I’ve never been overly sentimental about my physical possessions. If I hang onto clothing or other o
I’ve never been overly sentimental about my physical possessions. If I hang onto clothing or other outdoor gear, it’s usually because I think it might need it in the future, not because I’m emotionally attached to it. I tend to have a steady rotation of items in my gear closet, and since I’m fairly utilitarian and streamlined with my gear, I don’t often keep old equipment.
The exception to this rule is a nondescript Black Diamond Spot headlamp from 2011. It was a gift from my dad, shipped to a General Delivery address when I was living in Yellowstone National Park. Before that summer I had been strictly a day hiker; I had just started venturing into short overnights. I’d bought my first backpacking setup as well: a Therm-a-Rest ProLite sleeping pad, a bulky Mountain Hardwear zero-degree sleeping bag, and a five-pound Kelty Gunnison two-person tent that I strapped to the bottom of my 70-liter Gregory Deva pack.
My dad has always been one of my main inspirations for getting outdoors and exploring the backcountry. When I called him from my new home in a cabin in Wyoming and told him about my first backpacking setup, he was thrilled I was following in his footsteps. A week or so later, I got a package in the mail. He had gone to the local gear shop and bought me my first headlamp, a simple, utilitarian model perfect for a first-timer. The light unit was a little clunky and it had one button that functioned as an on-off switch, with no other brightness settings. It wasn’t rechargeable, and had no flood, strobe, or red light settings. It probably had around 250 lumens, and the batteries lasted forever.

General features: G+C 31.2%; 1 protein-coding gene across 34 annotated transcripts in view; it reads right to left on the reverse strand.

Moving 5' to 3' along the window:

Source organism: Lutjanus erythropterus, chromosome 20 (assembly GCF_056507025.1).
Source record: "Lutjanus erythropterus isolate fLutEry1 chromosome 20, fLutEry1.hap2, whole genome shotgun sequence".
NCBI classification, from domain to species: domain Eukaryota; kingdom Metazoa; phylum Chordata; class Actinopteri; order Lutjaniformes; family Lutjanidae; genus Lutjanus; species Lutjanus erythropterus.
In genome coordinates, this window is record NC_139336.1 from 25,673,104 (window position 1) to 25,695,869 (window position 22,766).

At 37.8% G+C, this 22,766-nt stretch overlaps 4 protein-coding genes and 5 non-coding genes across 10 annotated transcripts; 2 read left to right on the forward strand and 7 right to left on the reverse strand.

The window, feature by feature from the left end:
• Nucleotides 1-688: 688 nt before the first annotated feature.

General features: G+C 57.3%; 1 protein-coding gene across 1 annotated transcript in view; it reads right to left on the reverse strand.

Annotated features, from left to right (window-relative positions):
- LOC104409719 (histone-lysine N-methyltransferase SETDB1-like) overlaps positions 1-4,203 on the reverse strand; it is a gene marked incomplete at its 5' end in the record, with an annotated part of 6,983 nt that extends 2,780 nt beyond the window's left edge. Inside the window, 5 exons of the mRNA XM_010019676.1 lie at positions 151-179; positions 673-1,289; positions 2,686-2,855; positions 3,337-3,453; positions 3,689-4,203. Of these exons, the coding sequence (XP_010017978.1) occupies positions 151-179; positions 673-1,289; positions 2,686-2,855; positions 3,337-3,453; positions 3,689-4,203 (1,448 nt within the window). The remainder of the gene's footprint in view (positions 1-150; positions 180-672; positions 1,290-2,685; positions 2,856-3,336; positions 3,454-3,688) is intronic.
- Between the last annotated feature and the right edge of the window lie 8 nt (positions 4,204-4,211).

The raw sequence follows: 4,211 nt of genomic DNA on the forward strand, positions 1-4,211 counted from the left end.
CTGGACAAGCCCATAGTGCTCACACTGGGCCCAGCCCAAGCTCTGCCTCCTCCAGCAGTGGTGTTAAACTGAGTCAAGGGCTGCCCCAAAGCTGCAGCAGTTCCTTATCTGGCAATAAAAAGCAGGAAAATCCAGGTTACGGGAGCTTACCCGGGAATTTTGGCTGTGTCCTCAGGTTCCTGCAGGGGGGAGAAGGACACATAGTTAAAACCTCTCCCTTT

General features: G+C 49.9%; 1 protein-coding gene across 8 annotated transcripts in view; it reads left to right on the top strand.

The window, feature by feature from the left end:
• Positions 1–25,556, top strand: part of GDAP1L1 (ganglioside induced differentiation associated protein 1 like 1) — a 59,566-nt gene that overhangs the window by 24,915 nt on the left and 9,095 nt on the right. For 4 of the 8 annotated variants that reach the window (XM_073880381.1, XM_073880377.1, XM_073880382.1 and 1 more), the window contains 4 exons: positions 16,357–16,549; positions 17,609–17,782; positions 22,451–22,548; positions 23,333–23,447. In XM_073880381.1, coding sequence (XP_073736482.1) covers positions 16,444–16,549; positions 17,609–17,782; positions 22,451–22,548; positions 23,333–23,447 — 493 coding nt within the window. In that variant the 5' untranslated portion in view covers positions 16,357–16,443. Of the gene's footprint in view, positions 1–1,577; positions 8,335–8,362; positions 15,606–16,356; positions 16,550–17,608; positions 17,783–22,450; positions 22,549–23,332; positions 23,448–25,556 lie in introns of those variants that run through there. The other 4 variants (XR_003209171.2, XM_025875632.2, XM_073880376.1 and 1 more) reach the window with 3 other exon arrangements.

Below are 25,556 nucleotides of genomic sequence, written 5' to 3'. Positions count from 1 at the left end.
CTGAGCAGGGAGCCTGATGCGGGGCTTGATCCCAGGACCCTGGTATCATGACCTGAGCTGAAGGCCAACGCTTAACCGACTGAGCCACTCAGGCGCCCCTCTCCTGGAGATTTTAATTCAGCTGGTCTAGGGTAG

In the years since, I’ve become notorious among my friends for losing headlamps. But somehow, this one has survived more than a dozen moves across three different states, countless backpacking and camping trips, and who knows how many gear purges. It’s been demoted a few times: This was my go-to headlamp for my first few years of backpacking, then it was my car-camping headlamp. It had a good run as the spare headlamp I keep in my truck, and because the batteries last so long, it’s still the light I grab when I work overnight jobs.
Still, I can’t seem to let it go. I’ve given away all of the other gear from my original backpacking setup—plus countless other items since then—but this has stayed in my gear closet. No matter how light or powerful headlamps get, I’ll probably keep it forever.
I know a lot of other avid backpackers who hang onto some of their first pieces of gear, whether those items make it onto every trip or just have a special place on the gear shelf. My friends who work in the outdoor industry space often have access to the newest, lightest gear, but for writer Katie Kommer, her “one item” is the original Jetboil. It was the first thing she bought when she started working at REI.
“I have lighter options but I always take that one,” she says. “I thought it was the coolest piece of gear ever.”
When I asked another fellow outdoor writer Andrew Marshall if he had anything sentimental that transcended the offerings and perks of his gear-testing job, he immediately sent me a picture of a red Victorinox Swiss Army Knife.
“My parents gave it to me for my birthday one year,” he said. “Many ultralighters just carry a razor blade or a very minimalist knife, and I carry this.” His knife is engraved with solvitur ambulando, a Latin phrase that means “it is solved by walking” and could describe his dedication to the trail.
As we get further into our years of backpacking and the miles stretch out behind us, holding onto special pieces of gear is a way to maintain links with our past. While I agree that the memories and experiences are the real keepsakes, for me, there’s something special about this one slightly clunky, maybe outdated headlamp that I’ve kept through all the years, all the moves, and all the upgrades.
My elderly Black Diamond Spot might not make it into my pack for every backpacking trip, but it’s special to me for two reasons. It was part of my initial setup, and it still reminds me of what it was like to be a beginner, just venturing out into the woods for the first time. It was also a gift from someone special to me, a memento that when I hike, I’m not just having fun, I’m carrying on a family tradition too. And above all, it’s reliable in the way that a lot of old gear is: Even today, when I pull it out of my pack, it still turns on without a fuss.